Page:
"We’ve never been ones to hold on to management roles when we think there’s a better way to run the company."
With these words, Google founders Larry Page and Sergey Brin announced they were stepping down from their respective roles as CEO and President of Google’s parent company Alphabet, leaving overall control to Google CEO Sundar Pichai.
On the surface, it seems an odd decision. Do they really doubt their ability to lead the firm? Larry and Sergey may look like tech geeks and sound like tech geeks, but you don’t start a company in your garage and turn it into a $900bn behemoth in just over 20 years without knowing a thing or two about business as well.
But perhaps there’s wisdom in their choice. For a start, in some respects the company they founded and grew, first as a private enterprise and then after 2004 as a public company, no longer exists.
Its values and culture may or may not be the same, its business model is still based on search with productivity tools, phones and moonshots attached, but the challenges it will face in the next five years as it continues to grow - and it is still growing a remarkable rate - will no doubt be quite different from those the two founders faced when they started. It would be odd if they had an equal aptitude for both situations (though Jeff Bezos shows it is possible).
Despite the talent for business Page and Brin have amply demonstrated, it may well just be the case that Pichai is better suited to this task than they are, and an advisory role (they describe it as being non-nagging "parents", neglecting to mention their continued control of 51 per cent of the company’s voting rights…) may be the best way they can help their business thrive.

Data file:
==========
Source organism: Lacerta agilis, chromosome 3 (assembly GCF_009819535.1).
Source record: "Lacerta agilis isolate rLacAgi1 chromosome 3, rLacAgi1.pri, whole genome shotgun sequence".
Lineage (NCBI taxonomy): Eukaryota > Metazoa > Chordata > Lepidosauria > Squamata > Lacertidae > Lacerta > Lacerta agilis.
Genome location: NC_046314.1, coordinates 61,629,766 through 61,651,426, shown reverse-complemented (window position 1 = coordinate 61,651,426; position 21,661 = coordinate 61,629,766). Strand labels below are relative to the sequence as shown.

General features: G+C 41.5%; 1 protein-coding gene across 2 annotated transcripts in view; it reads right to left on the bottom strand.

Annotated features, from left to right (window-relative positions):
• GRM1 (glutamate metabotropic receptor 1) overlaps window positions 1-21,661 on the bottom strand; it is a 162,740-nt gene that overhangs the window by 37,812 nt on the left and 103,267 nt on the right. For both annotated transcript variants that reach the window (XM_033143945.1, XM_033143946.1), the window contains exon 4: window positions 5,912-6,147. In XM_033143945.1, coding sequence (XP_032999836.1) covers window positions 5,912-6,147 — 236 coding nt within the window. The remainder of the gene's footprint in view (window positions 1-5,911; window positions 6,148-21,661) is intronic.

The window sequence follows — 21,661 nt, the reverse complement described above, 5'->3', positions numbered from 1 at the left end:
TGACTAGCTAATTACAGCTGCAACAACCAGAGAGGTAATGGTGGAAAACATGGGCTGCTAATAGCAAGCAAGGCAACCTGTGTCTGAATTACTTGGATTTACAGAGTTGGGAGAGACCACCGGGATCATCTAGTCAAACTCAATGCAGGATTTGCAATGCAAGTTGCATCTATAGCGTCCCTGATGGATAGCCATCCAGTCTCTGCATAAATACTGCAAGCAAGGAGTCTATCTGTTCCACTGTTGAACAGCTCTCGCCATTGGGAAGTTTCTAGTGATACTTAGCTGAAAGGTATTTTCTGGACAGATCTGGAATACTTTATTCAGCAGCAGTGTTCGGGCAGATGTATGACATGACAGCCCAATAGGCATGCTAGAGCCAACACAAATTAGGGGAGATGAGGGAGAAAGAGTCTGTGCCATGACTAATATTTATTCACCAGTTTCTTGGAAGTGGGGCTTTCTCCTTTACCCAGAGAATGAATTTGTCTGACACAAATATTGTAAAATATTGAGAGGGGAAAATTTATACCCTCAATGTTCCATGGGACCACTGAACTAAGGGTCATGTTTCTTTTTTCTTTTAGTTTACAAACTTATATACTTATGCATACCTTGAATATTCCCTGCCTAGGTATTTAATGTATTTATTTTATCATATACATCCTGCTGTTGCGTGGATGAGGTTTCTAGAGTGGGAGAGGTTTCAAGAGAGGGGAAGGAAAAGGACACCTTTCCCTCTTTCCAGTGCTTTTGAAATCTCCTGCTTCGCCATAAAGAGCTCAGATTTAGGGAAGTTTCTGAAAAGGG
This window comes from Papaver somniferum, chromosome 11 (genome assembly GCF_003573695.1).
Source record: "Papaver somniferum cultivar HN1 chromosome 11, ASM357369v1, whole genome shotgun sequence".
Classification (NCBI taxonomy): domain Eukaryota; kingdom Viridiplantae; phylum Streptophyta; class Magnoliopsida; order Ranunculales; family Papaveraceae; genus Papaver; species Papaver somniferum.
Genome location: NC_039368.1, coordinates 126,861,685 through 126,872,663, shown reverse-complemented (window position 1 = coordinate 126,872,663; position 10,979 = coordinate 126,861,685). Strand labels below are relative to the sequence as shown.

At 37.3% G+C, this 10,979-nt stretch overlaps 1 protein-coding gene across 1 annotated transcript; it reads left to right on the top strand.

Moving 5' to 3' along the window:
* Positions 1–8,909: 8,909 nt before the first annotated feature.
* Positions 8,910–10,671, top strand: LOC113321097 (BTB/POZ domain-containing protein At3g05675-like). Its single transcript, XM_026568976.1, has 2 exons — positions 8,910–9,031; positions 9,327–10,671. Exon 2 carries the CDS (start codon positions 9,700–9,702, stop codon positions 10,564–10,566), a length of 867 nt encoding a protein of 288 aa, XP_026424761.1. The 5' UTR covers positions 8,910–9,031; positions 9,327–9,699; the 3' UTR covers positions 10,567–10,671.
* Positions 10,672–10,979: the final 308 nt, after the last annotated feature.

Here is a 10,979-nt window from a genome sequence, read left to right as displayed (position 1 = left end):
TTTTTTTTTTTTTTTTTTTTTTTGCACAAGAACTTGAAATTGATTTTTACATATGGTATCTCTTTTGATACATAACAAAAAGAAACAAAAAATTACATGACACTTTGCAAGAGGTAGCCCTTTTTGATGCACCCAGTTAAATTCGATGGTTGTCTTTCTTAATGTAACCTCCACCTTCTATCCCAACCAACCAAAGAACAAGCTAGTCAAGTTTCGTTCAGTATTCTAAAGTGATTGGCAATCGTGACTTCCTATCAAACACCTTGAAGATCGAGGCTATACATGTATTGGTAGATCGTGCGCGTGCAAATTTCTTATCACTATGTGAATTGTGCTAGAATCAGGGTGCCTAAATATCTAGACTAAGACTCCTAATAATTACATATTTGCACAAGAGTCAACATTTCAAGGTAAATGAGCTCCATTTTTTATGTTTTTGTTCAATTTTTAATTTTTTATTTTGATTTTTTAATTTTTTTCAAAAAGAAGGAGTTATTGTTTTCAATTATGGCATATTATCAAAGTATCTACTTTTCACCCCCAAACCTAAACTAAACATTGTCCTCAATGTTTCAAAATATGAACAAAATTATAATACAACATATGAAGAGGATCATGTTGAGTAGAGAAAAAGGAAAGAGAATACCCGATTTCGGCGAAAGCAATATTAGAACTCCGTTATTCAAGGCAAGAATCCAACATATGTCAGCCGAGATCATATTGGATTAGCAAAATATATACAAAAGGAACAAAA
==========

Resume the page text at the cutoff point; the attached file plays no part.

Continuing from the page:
It’s a reality most company founders would do well to recognise - we all have our use-by dates. You may know and care more about your business than anyone else on the planet, you may be just as skilful as you ever were, but there eventually comes a point when you can no longer bring the fresh perspective to the role that it requires. If that’s the case, why not go out on a high?
Of course Google’s 46-year-old founders may simply want to do something different with their lives, and they’re entitled to that as well.
In any case, it will very likely be a smooth transition. In Pichai they have an obvious successor and a close collaborator for 15 years. He’s already had control of the main search business since 2015, when Page and Brin created the Alphabet structure. Day to day, little is likely to change straight away.
A lot of people try to copy Silicon Valley when it’s not appropriate, as though some of its magic will somehow rub off. Firms like Google are far from perfect, despite their successes, facing major problems with overwork, groupthink and bro culture. But in this case Page and Brin have, in stepping down, neatly shown how it’s done.
Image credit: Steve Jennings/WireImage/Getty Images